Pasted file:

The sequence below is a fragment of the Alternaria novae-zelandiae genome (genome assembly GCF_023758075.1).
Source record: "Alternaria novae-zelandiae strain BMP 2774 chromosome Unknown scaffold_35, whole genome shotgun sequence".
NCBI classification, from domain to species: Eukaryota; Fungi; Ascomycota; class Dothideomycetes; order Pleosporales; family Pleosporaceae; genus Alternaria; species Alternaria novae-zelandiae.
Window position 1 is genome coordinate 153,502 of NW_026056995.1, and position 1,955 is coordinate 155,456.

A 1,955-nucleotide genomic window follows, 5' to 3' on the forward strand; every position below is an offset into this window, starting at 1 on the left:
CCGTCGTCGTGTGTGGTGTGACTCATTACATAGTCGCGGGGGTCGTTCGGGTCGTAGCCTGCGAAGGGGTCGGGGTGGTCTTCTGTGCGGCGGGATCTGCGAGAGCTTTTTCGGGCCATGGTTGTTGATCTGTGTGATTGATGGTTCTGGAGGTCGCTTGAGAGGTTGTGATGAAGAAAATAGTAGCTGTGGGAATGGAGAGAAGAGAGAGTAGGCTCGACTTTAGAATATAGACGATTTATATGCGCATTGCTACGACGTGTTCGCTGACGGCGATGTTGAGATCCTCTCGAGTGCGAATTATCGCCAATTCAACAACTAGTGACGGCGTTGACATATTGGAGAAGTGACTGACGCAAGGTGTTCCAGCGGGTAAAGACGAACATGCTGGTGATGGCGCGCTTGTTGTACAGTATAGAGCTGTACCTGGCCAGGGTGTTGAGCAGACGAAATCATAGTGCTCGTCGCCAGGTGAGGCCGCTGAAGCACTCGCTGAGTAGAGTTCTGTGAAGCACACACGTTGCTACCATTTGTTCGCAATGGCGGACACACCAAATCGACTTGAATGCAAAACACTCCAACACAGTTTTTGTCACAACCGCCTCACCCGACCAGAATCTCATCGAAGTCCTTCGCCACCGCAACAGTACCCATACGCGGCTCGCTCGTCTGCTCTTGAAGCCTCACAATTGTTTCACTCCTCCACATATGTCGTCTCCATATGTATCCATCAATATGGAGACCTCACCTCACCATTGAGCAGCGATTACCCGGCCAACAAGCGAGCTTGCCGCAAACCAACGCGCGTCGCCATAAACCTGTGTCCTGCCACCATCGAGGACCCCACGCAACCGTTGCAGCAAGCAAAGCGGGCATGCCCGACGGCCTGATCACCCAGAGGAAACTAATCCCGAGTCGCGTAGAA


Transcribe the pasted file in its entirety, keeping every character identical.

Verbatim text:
The sequence below is a fragment of the Alternaria novae-zelandiae genome (genome assembly GCF_023758075.1).
Source record: "Alternaria novae-zelandiae strain BMP 2774 chromosome Unknown scaffold_35, whole genome shotgun sequence".
NCBI classification, from domain to species: Eukaryota; Fungi; Ascomycota; class Dothideomycetes; order Pleosporales; family Pleosporaceae; genus Alternaria; species Alternaria novae-zelandiae.
Window position 1 is genome coordinate 153,502 of NW_026056995.1, and position 1,955 is coordinate 155,456.

A 1,955-nucleotide genomic window follows, 5' to 3' on the forward strand; every position below is an offset into this window, starting at 1 on the left:
CCGTCGTCGTGTGTGGTGTGACTCATTACATAGTCGCGGGGGTCGTTCGGGTCGTAGCCTGCGAAGGGGTCGGGGTGGTCTTCTGTGCGGCGGGATCTGCGAGAGCTTTTTCGGGCCATGGTTGTTGATCTGTGTGATTGATGGTTCTGGAGGTCGCTTGAGAGGTTGTGATGAAGAAAATAGTAGCTGTGGGAATGGAGAGAAGAGAGAGTAGGCTCGACTTTAGAATATAGACGATTTATATGCGCATTGCTACGACGTGTTCGCTGACGGCGATGTTGAGATCCTCTCGAGTGCGAATTATCGCCAATTCAACAACTAGTGACGGCGTTGACATATTGGAGAAGTGACTGACGCAAGGTGTTCCAGCGGGTAAAGACGAACATGCTGGTGATGGCGCGCTTGTTGTACAGTATAGAGCTGTACCTGGCCAGGGTGTTGAGCAGACGAAATCATAGTGCTCGTCGCCAGGTGAGGCCGCTGAAGCACTCGCTGAGTAGAGTTCTGTGAAGCACACACGTTGCTACCATTTGTTCGCAATGGCGGACACACCAAATCGACTTGAATGCAAAACACTCCAACACAGTTTTTGTCACAACCGCCTCACCCGACCAGAATCTCATCGAAGTCCTTCGCCACCGCAACAGTACCCATACGCGGCTCGCTCGTCTGCTCTTGAAGCCTCACAATTGTTTCACTCCTCCACATATGTCGTCTCCATATGTATCCATCAATATGGAGACCTCACCTCACCATTGAGCAGCGATTACCCGGCCAACAAGCGAGCTTGCCGCAAACCAACGCGCGTCGCCATAAACCTGTGTCCTGCCACCATCGAGGACCCCACGCAACCGTTGCAGCAAGCAAAGCGGGCATGCCCGACGGCCTGATCACCCAGAGGAAACTAATCCCGAGTCGCGTAGAA